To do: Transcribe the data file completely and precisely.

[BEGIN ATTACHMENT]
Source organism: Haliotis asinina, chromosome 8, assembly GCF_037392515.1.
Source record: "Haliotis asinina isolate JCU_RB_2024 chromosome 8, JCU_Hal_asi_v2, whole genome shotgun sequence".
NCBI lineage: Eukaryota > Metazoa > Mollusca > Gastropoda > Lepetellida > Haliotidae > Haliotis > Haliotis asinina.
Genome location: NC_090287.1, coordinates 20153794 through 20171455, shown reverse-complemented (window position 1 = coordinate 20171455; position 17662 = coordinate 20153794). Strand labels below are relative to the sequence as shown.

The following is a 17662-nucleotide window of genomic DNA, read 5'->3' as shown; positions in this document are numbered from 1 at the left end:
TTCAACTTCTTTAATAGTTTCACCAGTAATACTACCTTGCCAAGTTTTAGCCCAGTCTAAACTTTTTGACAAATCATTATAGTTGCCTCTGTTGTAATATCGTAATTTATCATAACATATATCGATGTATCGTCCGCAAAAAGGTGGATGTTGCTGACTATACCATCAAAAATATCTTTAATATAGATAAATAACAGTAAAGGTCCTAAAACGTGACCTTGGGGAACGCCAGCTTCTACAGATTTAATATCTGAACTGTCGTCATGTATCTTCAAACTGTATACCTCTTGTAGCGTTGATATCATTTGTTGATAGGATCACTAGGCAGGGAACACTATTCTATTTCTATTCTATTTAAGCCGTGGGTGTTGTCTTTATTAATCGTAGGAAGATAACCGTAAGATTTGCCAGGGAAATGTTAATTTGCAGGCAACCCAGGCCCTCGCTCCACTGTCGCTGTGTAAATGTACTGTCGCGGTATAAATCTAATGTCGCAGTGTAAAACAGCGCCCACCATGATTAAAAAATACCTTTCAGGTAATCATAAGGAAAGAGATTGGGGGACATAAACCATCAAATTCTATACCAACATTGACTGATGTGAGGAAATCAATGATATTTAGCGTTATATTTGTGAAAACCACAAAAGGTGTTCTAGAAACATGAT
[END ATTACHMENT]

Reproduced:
Source organism: Haliotis asinina, chromosome 8, assembly GCF_037392515.1.
Source record: "Haliotis asinina isolate JCU_RB_2024 chromosome 8, JCU_Hal_asi_v2, whole genome shotgun sequence".
NCBI lineage: Eukaryota > Metazoa > Mollusca > Gastropoda > Lepetellida > Haliotidae > Haliotis > Haliotis asinina.
Genome location: NC_090287.1, coordinates 20153794 through 20171455, shown reverse-complemented (window position 1 = coordinate 20171455; position 17662 = coordinate 20153794). Strand labels below are relative to the sequence as shown.

The following is a 17662-nucleotide window of genomic DNA, read 5'->3' as shown; positions in this document are numbered from 1 at the left end:
TTCAACTTCTTTAATAGTTTCACCAGTAATACTACCTTGCCAAGTTTTAGCCCAGTCTAAACTTTTTGACAAATCATTATAGTTGCCTCTGTTGTAATATCGTAATTTATCATAACATATATCGATGTATCGTCCGCAAAAAGGTGGATGTTGCTGACTATACCATCAAAAATATCTTTAATATAGATAAATAACAGTAAAGGTCCTAAAACGTGACCTTGGGGAACGCCAGCTTCTACAGATTTAATATCTGAACTGTCGTCATGTATCTTCAAACTGTATACCTCTTGTAGCGTTGATATCATTTGTTGATAGGATCACTAGGCAGGGAACACTATTCTATTTCTATTCTATTTAAGCCGTGGGTGTTGTCTTTATTAATCGTAGGAAGATAACCGTAAGATTTGCCAGGGAAATGTTAATTTGCAGGCAACCCAGGCCCTCGCTCCACTGTCGCTGTGTAAATGTACTGTCGCGGTATAAATCTAATGTCGCAGTGTAAAACAGCGCCCACCATGATTAAAAAATACCTTTCAGGTAATCATAAGGAAAGAGATTGGGGGACATAAACCATCAAATTCTATACCAACATTGACTGATGTGAGGAAATCAATGATATTTAGCGTTATATTTGTGAAAACCACAAAAGGTGTTCTAGAAACATGAT